BRCA 1 & 2 Gene Testing: What Does A Positive Test Mean And Should You Get Tested?
Posted Feb 01 2014 9:11am
The BRCA 1 and 2 gene mutations, and a handful of other (rarer) gene mutations, account for about 10% of all breast cancer cases. The abnormal genes affect about 1 in 400 people and can be inherited from either or both parents.
BRCA gene mutations increase the lifetime risk of breast cancer in women to between 50 and 87% (depending on the study). The lifetime risk of breast cancer in the general population is about 12%.
Due to the publicity BRCA has received in the media lately, most people think it only affects women. That's not true. Men can be affected too. Men carrying an abnormal BRCA gene have a 5-10% risk of getting breast cancer at some point in their lives. Unaffected men only have a 0.1% lifetime risk.
Families carrying the abnormal genes also have more than breast cancer to worry about. BRCA mutations significantly increase the risk of several other types of cancer in the family including ovarian, fallopian tube, peritoneal, pancreatic, colon, prostate and melanoma.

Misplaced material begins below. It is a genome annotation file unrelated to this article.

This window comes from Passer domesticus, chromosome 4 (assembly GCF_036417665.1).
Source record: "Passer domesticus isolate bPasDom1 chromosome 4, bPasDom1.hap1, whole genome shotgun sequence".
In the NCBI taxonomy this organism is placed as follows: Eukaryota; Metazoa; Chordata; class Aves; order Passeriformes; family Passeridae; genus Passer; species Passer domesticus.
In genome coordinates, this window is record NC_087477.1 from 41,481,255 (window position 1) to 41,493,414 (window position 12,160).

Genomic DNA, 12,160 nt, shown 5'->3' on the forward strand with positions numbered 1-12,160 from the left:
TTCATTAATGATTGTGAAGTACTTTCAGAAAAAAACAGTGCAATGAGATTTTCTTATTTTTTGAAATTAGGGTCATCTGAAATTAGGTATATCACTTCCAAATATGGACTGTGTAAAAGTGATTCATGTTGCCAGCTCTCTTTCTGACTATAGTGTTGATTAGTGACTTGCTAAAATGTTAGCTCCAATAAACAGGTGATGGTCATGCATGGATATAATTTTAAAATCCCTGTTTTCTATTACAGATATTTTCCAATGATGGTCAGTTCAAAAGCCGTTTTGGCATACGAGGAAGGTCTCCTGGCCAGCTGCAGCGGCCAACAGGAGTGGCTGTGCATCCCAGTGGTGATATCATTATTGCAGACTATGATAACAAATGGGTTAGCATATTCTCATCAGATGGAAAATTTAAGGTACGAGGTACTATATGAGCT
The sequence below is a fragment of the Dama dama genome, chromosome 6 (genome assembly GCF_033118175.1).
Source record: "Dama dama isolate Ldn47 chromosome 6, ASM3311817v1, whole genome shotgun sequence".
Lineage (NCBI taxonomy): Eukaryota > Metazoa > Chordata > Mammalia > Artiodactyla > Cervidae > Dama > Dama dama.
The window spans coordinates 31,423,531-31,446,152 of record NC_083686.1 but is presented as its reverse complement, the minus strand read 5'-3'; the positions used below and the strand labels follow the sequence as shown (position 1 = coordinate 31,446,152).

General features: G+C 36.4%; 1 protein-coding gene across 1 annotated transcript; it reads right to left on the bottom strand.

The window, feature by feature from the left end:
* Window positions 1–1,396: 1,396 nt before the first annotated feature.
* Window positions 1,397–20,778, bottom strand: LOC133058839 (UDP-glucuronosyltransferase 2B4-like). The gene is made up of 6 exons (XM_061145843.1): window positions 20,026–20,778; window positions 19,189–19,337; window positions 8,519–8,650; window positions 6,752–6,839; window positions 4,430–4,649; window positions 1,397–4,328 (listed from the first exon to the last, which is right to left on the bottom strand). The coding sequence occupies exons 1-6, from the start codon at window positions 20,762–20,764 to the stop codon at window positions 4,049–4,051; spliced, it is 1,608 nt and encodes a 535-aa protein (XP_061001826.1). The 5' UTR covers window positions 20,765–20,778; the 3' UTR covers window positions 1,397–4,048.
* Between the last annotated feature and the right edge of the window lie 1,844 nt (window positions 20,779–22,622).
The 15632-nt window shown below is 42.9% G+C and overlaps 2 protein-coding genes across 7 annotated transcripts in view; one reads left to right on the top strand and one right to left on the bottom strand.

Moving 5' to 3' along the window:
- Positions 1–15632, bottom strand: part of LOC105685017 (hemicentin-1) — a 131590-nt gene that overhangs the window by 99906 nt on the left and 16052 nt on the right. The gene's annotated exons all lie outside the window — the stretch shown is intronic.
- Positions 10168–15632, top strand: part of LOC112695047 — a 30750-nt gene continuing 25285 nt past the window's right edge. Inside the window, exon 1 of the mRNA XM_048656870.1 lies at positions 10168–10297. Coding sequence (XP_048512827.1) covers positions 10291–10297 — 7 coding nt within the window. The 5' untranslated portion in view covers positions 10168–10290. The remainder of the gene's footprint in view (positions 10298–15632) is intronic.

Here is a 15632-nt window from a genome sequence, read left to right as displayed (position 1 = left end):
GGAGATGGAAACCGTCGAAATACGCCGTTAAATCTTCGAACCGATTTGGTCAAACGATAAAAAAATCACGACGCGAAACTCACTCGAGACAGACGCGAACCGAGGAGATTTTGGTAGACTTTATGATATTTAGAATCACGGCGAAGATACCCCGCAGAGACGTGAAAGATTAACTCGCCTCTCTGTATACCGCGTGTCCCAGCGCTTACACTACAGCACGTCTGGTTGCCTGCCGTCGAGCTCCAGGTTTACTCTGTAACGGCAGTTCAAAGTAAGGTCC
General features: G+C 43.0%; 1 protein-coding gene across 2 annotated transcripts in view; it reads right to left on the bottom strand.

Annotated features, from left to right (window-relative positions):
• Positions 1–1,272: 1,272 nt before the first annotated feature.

Anyone who has a strong family history of breast cancer should consider having a BRCA test. Those who are also of Ashkenazi Jewish descent are at particularly high risk of being affected; Ashkenazi Jews have a much higher prevalence of the BRCA1 and 2 mutations than the general population (1 in 40).
It's also important to consider the implications of a positive test before actually having it. What would you do if you found out you're affected? How would it affect your kids? The rest of your family? I strongly recommend genetic counseling before having any genetic test. Only then can you truly understand the implications of the test and what a positive result could mean for you and your family.